As election time approaches, we are faced with having to make some critical decisions regarding our country. Yet, for some of us, who will be the next president is not the only question we have to answer. In Massachusetts, one of the pivotal proposals asks whether we should allow medical marijuana. Those in favor of this plan state that medical marijuana will ease the suffering of many patients with chronic medical conditions such as cancer, HIV, and multiple sclerosis. Those opposed to it report that the potential for abuse of this drug is too high with the risks outweighing the benefits. In California, the Federal government has recently begun to tighten its oversight of medical marijuana dispensaries, claiming high levels of corruption and drug misuse. Considering some of these concerns, we have to ask, “What is the true medical value of marijuana?”
Many studies have been carried out in an effort to galvanize support for the use of medical marijuana; however, these studies have had small sample sizes, making them statistically insignificant and unreliable for drawing proper medical conclusions. Nonetheless, proponents of medical marijuana employ more conventional wisdom declaring that it’s less toxic than many pharmaceutical drugs and gets an unwaveringly positive review from the patients treated with it. Although there is much truth in these assertions, it is not backed up by proper scientific medical studies and, therefore, does not mean that medical marijuana is without adverse effects. In reality, marijuana contains three times the amount of tar of a tobacco cigarette and also has about 50% more carcinogens than a cigarette. As a result, chronic use of marijuana may result in lung diseases such as emphysema and may increase the risk of lung cancer. Studies attempting to show the dangers of marijuana have stated it causes deficits in attention and interferes with mental functioning. In one study, scientists analyzed brain imaging MRI scans of patients who were chronic marijuana users and found that the area of the brain that controls memory was reduced in size. Other studies have stressed that long term marijuana use is associated with an increased risk of psychiatric diseases such as schizophrenia. Yet, despite all this, medical marijuana has brought relief to many long-suffering patients.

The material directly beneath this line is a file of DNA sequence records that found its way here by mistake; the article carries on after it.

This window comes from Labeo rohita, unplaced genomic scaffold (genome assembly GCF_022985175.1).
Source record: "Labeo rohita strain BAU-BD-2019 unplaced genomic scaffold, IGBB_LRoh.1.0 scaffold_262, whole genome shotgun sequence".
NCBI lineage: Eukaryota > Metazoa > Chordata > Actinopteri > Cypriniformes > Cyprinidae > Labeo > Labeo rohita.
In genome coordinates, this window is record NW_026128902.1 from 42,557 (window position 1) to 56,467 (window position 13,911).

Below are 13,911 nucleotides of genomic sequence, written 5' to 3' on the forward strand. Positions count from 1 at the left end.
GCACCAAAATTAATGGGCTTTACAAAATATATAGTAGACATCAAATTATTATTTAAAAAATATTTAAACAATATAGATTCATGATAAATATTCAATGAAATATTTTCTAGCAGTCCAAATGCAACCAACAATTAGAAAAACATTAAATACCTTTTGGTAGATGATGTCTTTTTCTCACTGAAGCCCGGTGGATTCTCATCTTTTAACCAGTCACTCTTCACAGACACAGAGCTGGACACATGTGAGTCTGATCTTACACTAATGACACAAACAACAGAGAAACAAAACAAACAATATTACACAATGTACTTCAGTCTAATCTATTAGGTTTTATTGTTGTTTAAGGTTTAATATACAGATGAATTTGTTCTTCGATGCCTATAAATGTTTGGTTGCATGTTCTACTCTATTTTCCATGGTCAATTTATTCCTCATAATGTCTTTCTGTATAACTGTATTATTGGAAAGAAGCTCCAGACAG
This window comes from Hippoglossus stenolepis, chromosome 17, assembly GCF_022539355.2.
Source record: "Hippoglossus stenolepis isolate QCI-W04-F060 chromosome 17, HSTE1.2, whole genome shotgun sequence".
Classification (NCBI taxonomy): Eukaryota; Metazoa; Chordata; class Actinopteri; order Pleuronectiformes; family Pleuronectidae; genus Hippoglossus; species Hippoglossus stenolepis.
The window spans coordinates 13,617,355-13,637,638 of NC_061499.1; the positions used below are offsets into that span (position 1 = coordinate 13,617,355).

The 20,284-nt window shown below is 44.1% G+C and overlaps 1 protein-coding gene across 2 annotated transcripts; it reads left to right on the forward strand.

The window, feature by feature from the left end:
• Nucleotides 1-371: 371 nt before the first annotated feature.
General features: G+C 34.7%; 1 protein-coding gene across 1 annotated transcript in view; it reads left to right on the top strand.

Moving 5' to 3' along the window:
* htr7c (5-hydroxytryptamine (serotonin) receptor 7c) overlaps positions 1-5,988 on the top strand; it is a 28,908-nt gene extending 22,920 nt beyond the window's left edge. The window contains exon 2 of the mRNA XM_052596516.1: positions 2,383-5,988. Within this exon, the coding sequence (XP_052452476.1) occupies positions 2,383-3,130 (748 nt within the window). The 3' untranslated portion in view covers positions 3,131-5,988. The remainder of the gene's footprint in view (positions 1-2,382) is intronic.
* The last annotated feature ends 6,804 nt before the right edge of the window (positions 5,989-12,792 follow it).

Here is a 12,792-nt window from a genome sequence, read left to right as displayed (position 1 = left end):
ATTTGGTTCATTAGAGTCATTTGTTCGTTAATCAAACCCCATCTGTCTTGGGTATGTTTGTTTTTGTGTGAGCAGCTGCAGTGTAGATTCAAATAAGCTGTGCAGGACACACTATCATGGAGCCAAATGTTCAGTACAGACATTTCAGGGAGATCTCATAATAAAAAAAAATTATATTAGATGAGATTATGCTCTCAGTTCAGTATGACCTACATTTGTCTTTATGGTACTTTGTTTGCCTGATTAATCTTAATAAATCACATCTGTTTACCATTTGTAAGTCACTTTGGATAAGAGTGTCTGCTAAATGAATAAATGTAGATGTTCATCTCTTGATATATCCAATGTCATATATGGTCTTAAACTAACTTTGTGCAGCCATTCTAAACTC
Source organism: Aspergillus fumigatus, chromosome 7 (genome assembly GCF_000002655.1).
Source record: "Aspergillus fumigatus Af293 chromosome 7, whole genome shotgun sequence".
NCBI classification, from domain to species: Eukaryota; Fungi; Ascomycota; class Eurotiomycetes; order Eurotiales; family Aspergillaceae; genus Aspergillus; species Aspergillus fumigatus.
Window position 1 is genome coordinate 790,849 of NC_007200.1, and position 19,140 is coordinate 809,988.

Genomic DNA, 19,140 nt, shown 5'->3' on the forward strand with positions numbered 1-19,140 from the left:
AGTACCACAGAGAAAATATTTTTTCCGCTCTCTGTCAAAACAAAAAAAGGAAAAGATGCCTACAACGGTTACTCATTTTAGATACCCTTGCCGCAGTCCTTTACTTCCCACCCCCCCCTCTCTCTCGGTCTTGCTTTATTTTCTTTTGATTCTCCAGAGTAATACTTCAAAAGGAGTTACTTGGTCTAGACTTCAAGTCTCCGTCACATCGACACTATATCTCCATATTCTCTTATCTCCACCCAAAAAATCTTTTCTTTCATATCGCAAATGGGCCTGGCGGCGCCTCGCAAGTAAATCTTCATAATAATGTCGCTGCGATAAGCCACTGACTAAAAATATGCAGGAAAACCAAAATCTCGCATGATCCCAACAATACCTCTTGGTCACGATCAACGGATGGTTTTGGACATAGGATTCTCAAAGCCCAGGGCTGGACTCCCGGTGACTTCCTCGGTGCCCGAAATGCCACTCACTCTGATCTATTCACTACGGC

What we know is that the studies that have been done on medical marijuana are varied with a range of conclusions being drawn both in favor of and opposed to its use. Unfortunately, compared to other drugs used to treat chronic and critical conditions, we don’t have anywhere near the amount of scientific research on medical marijuana necessary to provide a conclusive medical opinion. In the medical community, we are guided by the principle that thorough research brings about good medicine. And so, while many physicians might agree that there are benefits to the use of medical marijuana for certain conditions – input received not from a lab but from the patients themselves – we must acknowledge that its long-term effects are largely unstudied.